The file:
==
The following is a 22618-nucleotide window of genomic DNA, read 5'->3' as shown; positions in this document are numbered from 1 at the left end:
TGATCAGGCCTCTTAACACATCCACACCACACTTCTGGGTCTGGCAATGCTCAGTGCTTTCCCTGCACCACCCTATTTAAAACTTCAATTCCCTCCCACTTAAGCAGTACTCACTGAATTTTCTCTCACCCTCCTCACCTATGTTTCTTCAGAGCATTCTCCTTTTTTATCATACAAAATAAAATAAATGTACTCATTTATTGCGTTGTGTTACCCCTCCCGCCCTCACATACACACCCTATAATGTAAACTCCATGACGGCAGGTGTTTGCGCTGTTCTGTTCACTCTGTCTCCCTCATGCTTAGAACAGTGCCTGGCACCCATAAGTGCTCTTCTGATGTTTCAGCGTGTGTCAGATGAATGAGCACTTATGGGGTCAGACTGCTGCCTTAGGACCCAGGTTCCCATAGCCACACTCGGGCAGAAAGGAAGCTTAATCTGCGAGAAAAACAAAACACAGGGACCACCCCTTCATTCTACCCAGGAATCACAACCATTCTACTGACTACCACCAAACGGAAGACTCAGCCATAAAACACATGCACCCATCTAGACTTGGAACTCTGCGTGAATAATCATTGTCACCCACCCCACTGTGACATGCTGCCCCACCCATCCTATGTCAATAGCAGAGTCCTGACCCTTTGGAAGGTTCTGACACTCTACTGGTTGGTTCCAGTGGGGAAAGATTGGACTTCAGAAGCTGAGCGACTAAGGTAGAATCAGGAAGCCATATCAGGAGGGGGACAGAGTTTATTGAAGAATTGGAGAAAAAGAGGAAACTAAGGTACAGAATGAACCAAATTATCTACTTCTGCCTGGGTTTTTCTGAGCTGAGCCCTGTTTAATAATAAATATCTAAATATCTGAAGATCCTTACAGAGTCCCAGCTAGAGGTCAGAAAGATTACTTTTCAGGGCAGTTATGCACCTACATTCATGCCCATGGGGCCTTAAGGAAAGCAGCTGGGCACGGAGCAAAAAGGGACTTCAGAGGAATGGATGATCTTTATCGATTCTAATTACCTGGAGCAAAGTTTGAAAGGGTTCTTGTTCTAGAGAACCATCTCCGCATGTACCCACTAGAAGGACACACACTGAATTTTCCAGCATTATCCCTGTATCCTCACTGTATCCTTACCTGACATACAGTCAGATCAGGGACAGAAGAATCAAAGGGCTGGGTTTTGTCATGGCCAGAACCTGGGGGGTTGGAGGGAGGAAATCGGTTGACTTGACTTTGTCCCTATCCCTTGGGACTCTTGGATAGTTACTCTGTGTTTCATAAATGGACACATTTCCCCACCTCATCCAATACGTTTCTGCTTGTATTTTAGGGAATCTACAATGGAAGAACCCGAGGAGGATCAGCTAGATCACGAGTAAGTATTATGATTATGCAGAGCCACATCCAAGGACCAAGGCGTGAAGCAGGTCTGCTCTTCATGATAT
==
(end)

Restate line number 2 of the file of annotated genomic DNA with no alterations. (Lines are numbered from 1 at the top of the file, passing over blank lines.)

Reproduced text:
TGATCAGGCCTCTTAACACATCCACACCACACTTCTGGGTCTGGCAATGCTCAGTGCTTTCCCTGCACCACCCTATTTAAAACTTCAATTCCCTCCCACTTAAGCAGTACTCACTGAATTTTCTCTCACCCTCCTCACCTATGTTTCTTCAGAGCATTCTCCTTTTTTATCATACAAAATAAAATAAATGTACTCATTTATTGCGTTGTGTTACCCCTCCCGCCCTCACATACACACCCTATAATGTAAACTCCATGACGGCAGGTGTTTGCGCTGTTCTGTTCACTCTGTCTCCCTCATGCTTAGAACAGTGCCTGGCACCCATAAGTGCTCTTCTGATGTTTCAGCGTGTGTCAGATGAATGAGCACTTATGGGGTCAGACTGCTGCCTTAGGACCCAGGTTCCCATAGCCACACTCGGGCAGAAAGGAAGCTTAATCTGCGAGAAAAACAAAACACAGGGACCACCCCTTCATTCTACCCAGGAATCACAACCATTCTACTGACTACCACCAAACGGAAGACTCAGCCATAAAACACATGCACCCATCTAGACTTGGAACTCTGCGTGAATAATCATTGTCACCCACCCCACTGTGACATGCTGCCCCACCCATCCTATGTCAATAGCAGAGTCCTGACCCTTTGGAAGGTTCTGACACTCTACTGGTTGGTTCCAGTGGGGAAAGATTGGACTTCAGAAGCTGAGCGACTAAGGTAGAATCAGGAAGCCATATCAGGAGGGGGACAGAGTTTATTGAAGAATTGGAGAAAAAGAGGAAACTAAGGTACAGAATGAACCAAATTATCTACTTCTGCCTGGGTTTTTCTGAGCTGAGCCCTGTTTAATAATAAATATCTAAATATCTGAAGATCCTTACAGAGTCCCAGCTAGAGGTCAGAAAGATTACTTTTCAGGGCAGTTATGCACCTACATTCATGCCCATGGGGCCTTAAGGAAAGCAGCTGGGCACGGAGCAAAAAGGGACTTCAGAGGAATGGATGATCTTTATCGATTCTAATTACCTGGAGCAAAGTTTGAAAGGGTTCTTGTTCTAGAGAACCATCTCCGCATGTACCCACTAGAAGGACACACACTGAATTTTCCAGCATTATCCCTGTATCCTCACTGTATCCTTACCTGACATACAGTCAGATCAGGGACAGAAGAATCAAAGGGCTGGGTTTTGTCATGGCCAGAACCTGGGGGGTTGGAGGGAGGAAATCGGTTGACTTGACTTTGTCCCTATCCCTTGGGACTCTTGGATAGTTACTCTGTGTTTCATAAATGGACACATTTCCCCACCTCATCCAATACGTTTCTGCTTGTATTTTAGGGAATCTACAATGGAAGAACCCGAGGAGGATCAGCTAGATCACGAGTAAGTATTATGATTATGCAGAGCCACATCCAAGGACCAAGGCGTGAAGCAGGTCTGCTCTTCATGATAT